9. The method according to claim 7 wherein said overflow/underflow of said up/down counter occurs on any continuity of a fixed number of same said signal shift directions.
10. A method to recover a digital signal using an optimal sampling phase comprising:
over-sampling a digital signal on each phase of a multiple phase clock to generate a sample value per said phase;
setting a voted value per said phase comprising a majority value of a set of consecutive said sample values comprising at least three said sample values including said sample value for current said phase;
sensing transition phases wherein two consecutive said voted phases comprise different values;
comparing said transition phases to a stored phase state to determine a signal shift direction;
filtering said signal shift direction to generate a state update signal wherein said filtering comprises counting an up/down counter based on said signal shift direction and wherein said state update signal comprises an overflow/underflow of said up/down counter;
updating said stored phase state based on said state update signal; and
selecting said sample value at an optimal sampling phase to thereby recover said digital signal wherein said optimal sampling phase corresponds to said stored phase state.
11. The method according to claim 10 wherein said multiple phase clock is generated by a delay lock loop circuit.
12. The method according to claim 10 wherein said over-sampling comprises a sampling rate at least three times the nominal frequency of said digital signal.
13. The method according to claim 10 wherein said step of sensing transition phases comprises processing said two consecutive voted values through an exclusive-OR (XOR) function.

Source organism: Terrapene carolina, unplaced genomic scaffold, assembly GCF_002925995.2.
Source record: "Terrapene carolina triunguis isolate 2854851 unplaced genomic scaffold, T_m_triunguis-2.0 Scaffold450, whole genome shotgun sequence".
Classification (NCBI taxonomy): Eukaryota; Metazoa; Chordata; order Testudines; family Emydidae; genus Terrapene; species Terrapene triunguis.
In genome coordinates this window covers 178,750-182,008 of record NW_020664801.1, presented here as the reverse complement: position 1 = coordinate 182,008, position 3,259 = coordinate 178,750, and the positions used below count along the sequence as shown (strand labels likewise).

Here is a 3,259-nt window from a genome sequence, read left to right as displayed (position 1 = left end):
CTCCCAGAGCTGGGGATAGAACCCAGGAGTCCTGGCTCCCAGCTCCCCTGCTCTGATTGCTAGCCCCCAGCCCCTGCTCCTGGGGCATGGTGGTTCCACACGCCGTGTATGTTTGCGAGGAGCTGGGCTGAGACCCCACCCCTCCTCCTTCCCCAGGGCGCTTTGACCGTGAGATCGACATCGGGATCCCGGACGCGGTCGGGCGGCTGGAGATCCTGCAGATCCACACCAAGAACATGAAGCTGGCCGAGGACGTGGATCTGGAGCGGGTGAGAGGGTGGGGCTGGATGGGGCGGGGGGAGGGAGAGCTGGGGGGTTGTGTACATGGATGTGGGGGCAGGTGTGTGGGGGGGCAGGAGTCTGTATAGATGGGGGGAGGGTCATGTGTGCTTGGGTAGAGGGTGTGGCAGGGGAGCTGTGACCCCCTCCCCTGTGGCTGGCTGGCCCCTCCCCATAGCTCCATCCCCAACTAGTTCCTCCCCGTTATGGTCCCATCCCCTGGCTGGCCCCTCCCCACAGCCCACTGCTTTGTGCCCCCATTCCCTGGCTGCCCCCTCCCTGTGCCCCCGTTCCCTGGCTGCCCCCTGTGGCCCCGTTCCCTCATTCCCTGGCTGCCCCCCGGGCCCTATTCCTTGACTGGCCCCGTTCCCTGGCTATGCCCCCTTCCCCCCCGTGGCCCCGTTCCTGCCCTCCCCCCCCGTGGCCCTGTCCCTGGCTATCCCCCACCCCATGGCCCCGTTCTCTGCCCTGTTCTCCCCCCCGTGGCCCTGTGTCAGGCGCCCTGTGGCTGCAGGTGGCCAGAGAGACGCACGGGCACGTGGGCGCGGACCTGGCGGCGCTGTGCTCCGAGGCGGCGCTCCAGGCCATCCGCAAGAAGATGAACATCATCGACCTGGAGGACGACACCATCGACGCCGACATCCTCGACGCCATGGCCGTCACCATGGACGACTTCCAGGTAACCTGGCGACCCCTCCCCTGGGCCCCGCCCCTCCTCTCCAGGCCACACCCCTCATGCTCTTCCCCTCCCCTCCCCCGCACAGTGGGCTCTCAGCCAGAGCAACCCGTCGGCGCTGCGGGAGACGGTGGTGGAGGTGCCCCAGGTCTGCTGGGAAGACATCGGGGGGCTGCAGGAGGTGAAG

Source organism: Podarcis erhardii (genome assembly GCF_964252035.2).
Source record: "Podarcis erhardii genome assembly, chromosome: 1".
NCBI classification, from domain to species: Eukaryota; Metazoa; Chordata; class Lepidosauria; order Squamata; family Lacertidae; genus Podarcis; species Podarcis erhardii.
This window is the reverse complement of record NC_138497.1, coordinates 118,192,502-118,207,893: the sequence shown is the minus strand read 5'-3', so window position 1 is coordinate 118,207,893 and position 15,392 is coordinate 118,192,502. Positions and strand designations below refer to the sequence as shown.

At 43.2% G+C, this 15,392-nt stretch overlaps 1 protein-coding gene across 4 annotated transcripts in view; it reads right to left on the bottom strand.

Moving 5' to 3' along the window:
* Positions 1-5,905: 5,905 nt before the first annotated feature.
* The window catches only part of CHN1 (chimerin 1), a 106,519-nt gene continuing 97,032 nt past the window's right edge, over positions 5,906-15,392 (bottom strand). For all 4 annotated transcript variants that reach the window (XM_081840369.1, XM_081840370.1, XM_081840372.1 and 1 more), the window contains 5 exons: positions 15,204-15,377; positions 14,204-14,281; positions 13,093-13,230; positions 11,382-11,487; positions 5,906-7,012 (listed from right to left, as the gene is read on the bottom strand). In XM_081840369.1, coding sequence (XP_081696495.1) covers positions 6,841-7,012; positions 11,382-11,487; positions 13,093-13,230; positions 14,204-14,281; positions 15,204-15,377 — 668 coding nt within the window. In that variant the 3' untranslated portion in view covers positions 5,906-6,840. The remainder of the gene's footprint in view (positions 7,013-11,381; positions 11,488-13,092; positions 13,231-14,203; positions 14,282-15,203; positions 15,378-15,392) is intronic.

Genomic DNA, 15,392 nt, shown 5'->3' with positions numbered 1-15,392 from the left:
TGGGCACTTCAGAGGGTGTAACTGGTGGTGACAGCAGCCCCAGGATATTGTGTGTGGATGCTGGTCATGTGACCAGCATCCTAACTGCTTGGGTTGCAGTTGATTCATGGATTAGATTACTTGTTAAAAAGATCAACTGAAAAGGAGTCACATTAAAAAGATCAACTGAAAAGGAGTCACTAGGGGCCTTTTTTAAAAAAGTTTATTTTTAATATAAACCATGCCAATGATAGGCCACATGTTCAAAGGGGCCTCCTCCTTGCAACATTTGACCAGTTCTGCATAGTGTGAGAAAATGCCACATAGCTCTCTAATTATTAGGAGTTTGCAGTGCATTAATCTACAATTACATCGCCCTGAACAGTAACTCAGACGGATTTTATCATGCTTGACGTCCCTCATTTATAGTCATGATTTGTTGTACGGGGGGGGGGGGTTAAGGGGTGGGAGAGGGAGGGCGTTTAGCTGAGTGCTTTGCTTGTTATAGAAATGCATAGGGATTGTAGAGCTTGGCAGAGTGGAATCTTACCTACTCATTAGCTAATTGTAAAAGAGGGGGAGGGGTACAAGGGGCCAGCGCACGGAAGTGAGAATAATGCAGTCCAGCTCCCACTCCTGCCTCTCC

14. The method according to claim 10 wherein said step of updating said stored phase state comprises counting an up/down counter based on said state update signal.
15. The method according to claim 10 wherein said overflow/underflow of said up/down counter occurs on an accumulation of a fixed number of same said signal shift directions.
16. The method according to claim 10 wherein said overflow/underflow of said up/down counter occurs on any continuity of a fixed number of same said signal shift directions.
17. A digital signal recovery circuit comprising:
an over-sampling circuit for sampling a digital signal on each phase of a multiple phase clock to generate a sample value per said phase;
a voting circuit for setting a voted value per said phase comprising a majority value of a set of consecutive said sample values;
a transition phase sensor for indicating a transition phase where two consecutive said voted phases comprise different values;
a phase shift state register for storing a phase state corresponding to an optimal sampling phase;
a means to compare transition phases to said stored phase state to determine a signal shift direction; and
a signal shift direction filter to filter said signal shift direction and to thereby generate a state update signal that is further used to update said phase shift state register.
18. The circuit according to claim 17 wherein said multiple phase clock is generated by a delay lock loop circuit.
19. The circuit according to claim 17 wherein said over-sampling comprises a sampling rate at least three times the nominal frequency of said digital signal.
20. The circuit according to claim 17 wherein said set of consecutive said sample values comprises at least three said sample values including said sample value for current said phase.